On January 21, Steffen Löhnitz held an open-air press conference in the center of Vienna. The German activist was eager to defy the cold to share his research on coronavirus infections with German and Austrian “alternative” media who showed up. He accused the Austrian government of deliberately inflating the number of infections to usher in a lockdown, and likened it to “a criminal organization”. Amplified by the German edition of the Epoch Times, a New York-based newspaper linked to the religious group Falun Gong, Löhnitz’s comments quickly went viral.
Since the start of the coronavirus pandemic, false or misleading Epoch Times articles about Covid have circulated widely on social media in Germany. The Epoch Times reported that Löhnitz had long been digging up the “correct number” of coronavirus infections. He reported Löhnitz’s allegations of “massive fraud” against the people of Austria and Germany as fact. Figures from the German anti-lockdown movement known as Querdenken shared the Epoch Times story through their network. The article quickly gained hundreds of thousands of views on Telegram, the favorite platform for Covid skeptics and anti-vaxxers in Germany.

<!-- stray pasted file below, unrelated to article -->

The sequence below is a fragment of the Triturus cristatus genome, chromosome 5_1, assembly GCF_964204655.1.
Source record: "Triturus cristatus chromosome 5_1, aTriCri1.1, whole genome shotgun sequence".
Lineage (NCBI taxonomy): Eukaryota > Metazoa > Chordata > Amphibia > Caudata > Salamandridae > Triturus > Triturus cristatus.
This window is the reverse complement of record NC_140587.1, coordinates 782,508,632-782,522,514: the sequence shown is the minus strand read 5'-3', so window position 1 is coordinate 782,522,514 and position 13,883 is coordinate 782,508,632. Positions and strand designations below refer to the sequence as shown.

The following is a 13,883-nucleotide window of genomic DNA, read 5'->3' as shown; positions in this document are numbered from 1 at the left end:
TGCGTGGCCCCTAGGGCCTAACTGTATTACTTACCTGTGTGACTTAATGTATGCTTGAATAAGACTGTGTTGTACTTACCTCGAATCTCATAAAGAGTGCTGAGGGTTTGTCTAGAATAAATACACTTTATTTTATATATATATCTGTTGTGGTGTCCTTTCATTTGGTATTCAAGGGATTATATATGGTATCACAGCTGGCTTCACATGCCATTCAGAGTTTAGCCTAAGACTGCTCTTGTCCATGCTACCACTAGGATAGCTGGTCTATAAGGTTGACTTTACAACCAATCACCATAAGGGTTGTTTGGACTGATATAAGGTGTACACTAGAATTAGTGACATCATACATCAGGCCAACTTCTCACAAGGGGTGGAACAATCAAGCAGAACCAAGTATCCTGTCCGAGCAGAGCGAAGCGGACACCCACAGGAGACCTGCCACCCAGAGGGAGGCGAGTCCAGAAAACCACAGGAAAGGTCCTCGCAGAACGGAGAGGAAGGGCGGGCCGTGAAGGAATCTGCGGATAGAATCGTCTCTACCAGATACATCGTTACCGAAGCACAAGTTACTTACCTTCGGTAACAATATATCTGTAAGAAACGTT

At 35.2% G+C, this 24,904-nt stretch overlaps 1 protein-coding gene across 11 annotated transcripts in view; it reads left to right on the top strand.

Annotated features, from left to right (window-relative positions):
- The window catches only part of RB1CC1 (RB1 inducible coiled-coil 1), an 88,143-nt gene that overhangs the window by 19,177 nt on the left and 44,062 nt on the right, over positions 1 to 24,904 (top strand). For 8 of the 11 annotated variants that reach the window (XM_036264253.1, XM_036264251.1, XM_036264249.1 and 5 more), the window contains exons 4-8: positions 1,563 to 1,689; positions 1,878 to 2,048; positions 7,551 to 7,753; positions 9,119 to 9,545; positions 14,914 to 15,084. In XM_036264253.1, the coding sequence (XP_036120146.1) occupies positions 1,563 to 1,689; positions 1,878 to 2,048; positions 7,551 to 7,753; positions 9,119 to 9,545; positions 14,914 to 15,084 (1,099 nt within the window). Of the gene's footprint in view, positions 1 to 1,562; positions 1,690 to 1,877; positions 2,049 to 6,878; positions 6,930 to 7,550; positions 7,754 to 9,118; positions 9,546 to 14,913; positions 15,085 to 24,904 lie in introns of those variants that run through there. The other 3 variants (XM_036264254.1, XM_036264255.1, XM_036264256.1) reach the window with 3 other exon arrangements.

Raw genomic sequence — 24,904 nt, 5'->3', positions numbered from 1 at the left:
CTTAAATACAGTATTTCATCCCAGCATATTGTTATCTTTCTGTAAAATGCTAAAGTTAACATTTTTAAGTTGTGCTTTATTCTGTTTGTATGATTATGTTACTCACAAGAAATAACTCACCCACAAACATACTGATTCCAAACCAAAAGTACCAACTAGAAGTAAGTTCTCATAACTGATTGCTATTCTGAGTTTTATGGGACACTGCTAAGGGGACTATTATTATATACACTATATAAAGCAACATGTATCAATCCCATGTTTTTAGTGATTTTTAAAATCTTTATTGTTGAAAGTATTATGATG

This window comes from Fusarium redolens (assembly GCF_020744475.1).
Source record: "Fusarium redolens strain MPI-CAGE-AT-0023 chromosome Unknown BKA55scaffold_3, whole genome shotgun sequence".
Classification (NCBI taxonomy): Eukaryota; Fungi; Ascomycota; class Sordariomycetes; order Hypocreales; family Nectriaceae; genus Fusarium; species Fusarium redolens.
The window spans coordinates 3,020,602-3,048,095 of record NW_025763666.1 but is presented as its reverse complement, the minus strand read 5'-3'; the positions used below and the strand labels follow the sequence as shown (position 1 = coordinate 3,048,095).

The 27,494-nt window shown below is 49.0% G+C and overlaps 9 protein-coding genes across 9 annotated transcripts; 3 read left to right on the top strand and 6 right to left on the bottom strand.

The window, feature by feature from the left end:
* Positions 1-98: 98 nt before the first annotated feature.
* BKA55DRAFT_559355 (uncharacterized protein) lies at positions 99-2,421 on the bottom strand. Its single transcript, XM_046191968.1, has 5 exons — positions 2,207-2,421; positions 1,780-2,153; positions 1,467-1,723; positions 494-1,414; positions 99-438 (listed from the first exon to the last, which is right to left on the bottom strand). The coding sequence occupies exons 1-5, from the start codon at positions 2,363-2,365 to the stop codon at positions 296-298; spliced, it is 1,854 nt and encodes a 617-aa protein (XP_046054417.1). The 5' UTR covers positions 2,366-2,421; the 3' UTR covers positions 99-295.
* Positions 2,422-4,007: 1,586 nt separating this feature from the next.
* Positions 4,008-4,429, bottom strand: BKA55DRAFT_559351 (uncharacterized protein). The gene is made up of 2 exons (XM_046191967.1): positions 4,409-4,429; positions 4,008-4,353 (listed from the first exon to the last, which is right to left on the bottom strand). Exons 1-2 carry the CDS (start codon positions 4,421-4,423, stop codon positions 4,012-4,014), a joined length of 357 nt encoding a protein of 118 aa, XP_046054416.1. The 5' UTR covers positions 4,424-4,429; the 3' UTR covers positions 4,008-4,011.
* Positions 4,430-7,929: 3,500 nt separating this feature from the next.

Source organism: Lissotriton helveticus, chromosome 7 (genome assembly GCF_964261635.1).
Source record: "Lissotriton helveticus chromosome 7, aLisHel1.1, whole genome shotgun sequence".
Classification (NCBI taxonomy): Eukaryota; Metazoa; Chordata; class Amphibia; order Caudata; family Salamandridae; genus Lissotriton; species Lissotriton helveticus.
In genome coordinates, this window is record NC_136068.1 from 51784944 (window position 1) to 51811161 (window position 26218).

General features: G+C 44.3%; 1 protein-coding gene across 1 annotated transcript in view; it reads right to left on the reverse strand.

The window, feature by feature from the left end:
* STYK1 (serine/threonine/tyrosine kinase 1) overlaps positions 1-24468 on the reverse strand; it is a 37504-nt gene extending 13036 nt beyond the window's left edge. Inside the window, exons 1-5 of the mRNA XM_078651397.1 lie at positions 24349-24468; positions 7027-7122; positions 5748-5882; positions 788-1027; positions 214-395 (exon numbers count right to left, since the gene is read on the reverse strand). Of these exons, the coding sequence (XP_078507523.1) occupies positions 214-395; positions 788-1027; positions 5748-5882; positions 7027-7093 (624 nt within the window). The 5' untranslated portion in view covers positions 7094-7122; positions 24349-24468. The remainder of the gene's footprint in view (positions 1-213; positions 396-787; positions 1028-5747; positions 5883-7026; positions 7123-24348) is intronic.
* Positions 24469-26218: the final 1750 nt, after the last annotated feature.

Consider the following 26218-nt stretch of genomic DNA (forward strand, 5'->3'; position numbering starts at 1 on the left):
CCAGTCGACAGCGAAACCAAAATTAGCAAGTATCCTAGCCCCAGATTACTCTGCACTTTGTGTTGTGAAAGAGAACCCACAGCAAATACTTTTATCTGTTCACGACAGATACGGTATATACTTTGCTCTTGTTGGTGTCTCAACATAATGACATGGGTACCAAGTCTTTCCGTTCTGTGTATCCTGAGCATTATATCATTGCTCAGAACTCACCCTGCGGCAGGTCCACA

“The Epoch Times has played a notable role in conveying and amplifying many anti-vaccine narratives,” said Raquel Miguel, researcher for European watchdog EU DisinfoLab.
The Epoch Times was founded in the United States over two decades ago by Falun Gong practitioners who had fled persecution in China. And aside from opposing the Chinese Communist Party, the Epoch Times editorial was largely apolitical.
That changed in the 2016 US presidential election, when she took a pro-Trump line, posting misinformation and content adjacent to extreme conspiratorial ideologies like QAnon. Ultimately, he became a well-known cog in the right-wing media landscape.
But in Europe, The Epoch Times has received less attention. This is where the medium has become a key source of information for the Covid-skeptical and anti-vaxx movements in several countries including France, Italy and Spain. He is currently watching expansion in the UK Although reporters from US media like the New York Times and NBC have reported on The Epoch Times, outside the US the media company is also becoming more influential – now publishing in 33 countries and 21 languages .
The most striking example is Germany. Epoch Times articles denouncing the legitimacy of PCR testing and splattering conspiracy theories about rampant vaccination mishaps are rife. Anti-lockdown group Querdenken and Germany’s largest QAnon Telegram group, Qlobal Change, often refer to Epoch Times articles.